back to article Glassdoor spaffs users' email addresses in bcc fail

Jobs site Glassdoor accidentally outed hundreds of users seeking employment in pastures new when it despatched an email and failed to use the bcc button. The missive was sent to users at the weekend and intended to update them on the company's terms and conditions. One user said: "They later sent a follow up email saying …

  1. Alister Silver badge

    Questions

    Why aren't they using proper mailshot software if they do regular newsletters?

    Why don't writers of email clients, and / or webmail clients put in place a sanity check, so that if you have more than (say) ten users in the to or cc fields, it asks you what the fuck you are doing.

    1. TonyJ Silver badge

      Re: Questions

      "...Why don't writers of email clients, and / or webmail clients put in place a sanity check, so that if you have more than (say) ten users in the to or cc fields, it asks you what the fuck you are doing..."

      I must confess to not remembering the defaults (and being too lazy right now to Google) but Exchange mailtips has this sort of scenario in mind. It doesn't stop users from sending out but will pop up yellow or red message bars to tell you that you're possibly about to do something dumb.

      Alas not many Exchange admins seem to be aware of them or use them to their full extent.

      Oh and I just remembered they don't work at all when running offline/cached as they're generated by the server.

      1. Vince

        Re: Questions

        I believe one (of many) reasons is that you need to be running Exchange 2013 as I don't think that feature arrived before then, so I guess most places can't that run in-house Exchange.

        EDIT: Nope - actually turns out they rocked up in Exchange 2010 so for Exchange organisations I imagine more are on 2010 than 2013, so probably could use it.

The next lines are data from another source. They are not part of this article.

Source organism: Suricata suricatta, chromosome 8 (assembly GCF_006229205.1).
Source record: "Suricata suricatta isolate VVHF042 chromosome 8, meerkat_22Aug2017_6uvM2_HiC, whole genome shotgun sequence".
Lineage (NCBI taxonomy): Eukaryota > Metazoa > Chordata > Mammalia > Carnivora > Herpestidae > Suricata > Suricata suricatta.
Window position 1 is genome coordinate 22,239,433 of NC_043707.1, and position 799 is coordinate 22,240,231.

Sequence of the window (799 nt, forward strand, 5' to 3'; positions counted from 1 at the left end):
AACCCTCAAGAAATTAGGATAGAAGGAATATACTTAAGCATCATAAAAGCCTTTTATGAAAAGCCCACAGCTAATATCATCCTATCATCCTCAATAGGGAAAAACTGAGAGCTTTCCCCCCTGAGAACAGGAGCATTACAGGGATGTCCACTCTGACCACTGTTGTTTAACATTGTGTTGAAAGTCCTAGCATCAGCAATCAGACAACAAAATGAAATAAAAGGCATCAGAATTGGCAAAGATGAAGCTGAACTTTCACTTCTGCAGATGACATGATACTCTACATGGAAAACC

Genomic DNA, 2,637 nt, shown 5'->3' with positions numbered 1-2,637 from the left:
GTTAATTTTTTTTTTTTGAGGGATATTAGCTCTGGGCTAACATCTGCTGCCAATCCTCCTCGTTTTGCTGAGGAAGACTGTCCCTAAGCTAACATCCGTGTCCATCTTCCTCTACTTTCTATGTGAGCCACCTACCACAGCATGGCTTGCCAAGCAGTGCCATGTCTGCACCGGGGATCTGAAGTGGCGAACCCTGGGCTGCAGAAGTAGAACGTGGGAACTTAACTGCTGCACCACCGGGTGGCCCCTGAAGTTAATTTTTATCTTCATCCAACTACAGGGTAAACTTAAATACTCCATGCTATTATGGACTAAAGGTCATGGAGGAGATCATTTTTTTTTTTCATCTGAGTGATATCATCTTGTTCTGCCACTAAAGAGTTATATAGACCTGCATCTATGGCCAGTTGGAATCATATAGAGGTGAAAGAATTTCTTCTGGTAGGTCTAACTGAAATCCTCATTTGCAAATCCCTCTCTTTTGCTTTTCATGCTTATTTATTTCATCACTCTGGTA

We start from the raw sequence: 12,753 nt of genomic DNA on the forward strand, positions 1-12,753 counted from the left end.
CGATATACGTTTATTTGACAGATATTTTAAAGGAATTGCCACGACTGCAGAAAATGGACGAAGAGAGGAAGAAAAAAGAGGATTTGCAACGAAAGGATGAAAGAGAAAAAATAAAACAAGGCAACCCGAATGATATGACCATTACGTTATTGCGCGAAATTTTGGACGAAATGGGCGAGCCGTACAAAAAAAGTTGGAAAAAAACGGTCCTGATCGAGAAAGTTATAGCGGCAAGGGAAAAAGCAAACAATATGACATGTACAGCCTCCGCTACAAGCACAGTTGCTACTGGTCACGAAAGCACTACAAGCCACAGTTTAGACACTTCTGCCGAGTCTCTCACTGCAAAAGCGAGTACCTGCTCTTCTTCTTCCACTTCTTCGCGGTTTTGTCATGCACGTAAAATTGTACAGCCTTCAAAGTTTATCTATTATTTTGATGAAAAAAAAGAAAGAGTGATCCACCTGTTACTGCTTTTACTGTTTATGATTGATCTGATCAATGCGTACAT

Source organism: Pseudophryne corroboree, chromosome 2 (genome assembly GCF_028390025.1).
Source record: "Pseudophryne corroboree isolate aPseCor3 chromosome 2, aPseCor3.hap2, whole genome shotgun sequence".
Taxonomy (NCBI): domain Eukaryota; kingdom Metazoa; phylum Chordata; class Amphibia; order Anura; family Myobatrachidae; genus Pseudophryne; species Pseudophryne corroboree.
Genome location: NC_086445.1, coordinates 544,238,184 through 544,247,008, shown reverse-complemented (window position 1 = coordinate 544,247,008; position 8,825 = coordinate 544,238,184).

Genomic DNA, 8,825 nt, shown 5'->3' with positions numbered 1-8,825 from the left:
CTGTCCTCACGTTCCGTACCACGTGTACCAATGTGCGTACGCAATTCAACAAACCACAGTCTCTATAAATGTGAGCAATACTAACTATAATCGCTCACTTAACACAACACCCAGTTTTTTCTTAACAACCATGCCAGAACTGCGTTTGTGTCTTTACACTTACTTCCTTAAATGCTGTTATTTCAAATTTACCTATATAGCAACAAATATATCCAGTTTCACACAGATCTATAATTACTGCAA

2. Sven Coenye

        Re: Questions

        Yet perversely, MS hosted O365 Exchange instances now have "Reply All" set as the default action of the Reply button...

    2. Crazy Operations Guy

      Re: Questions

      Don't even need complicated software, I wrote a script that ran on our SMTP relay; you feed it a file containing the message you want to send and a csv with the email addresses and the variables in the message you want to replace. Took me less than a week worth of slack time to write and now there is no possibility of accidentally leaking recipients.

    3. Mephistro Silver badge
      Facepalm

      Re: Questions

      What astonishes me is that CC is the default, instead of BCC. If you use BCC when you should have used CC, you only need to resend the email, perhaps with a small note of apology. If it's the other way round..."It's raining shit, Hallelujah...".

  2. JimmyPage Silver badge
    Facepalm

    Q:Why aren't they using proper mailshot software if they do regular newsletters?

    A:££££££££ (or rather lack of willingness to spend).

    On the plus side, there's clearly an opening at Glassdoor.com for someone with a clue.

    1. Anonymous Coward
      Anonymous Coward

      Re: Q:Why aren't they using proper mailshot software if they do regular newsletters?

      Yeah, Glassdoor is a great place to work! 4.4 / 5 stars!

      ...according to https://www.glassdoor.com/glassdoor

  3. Mark Simon

    Dire Consequences

    I once did some contract work for a company who were somewhat tardy in payments. When the manager sent an email to the contractors about his cash flow problems, he put us all in the To: header.

    This resulted in one of the other contractors emailing the rest of us telling us that we’ll probably never get paid. This in turn led to more emails, and eventually we became an informal action group, each of us sharing tales of woe, as well as snippets of scandal.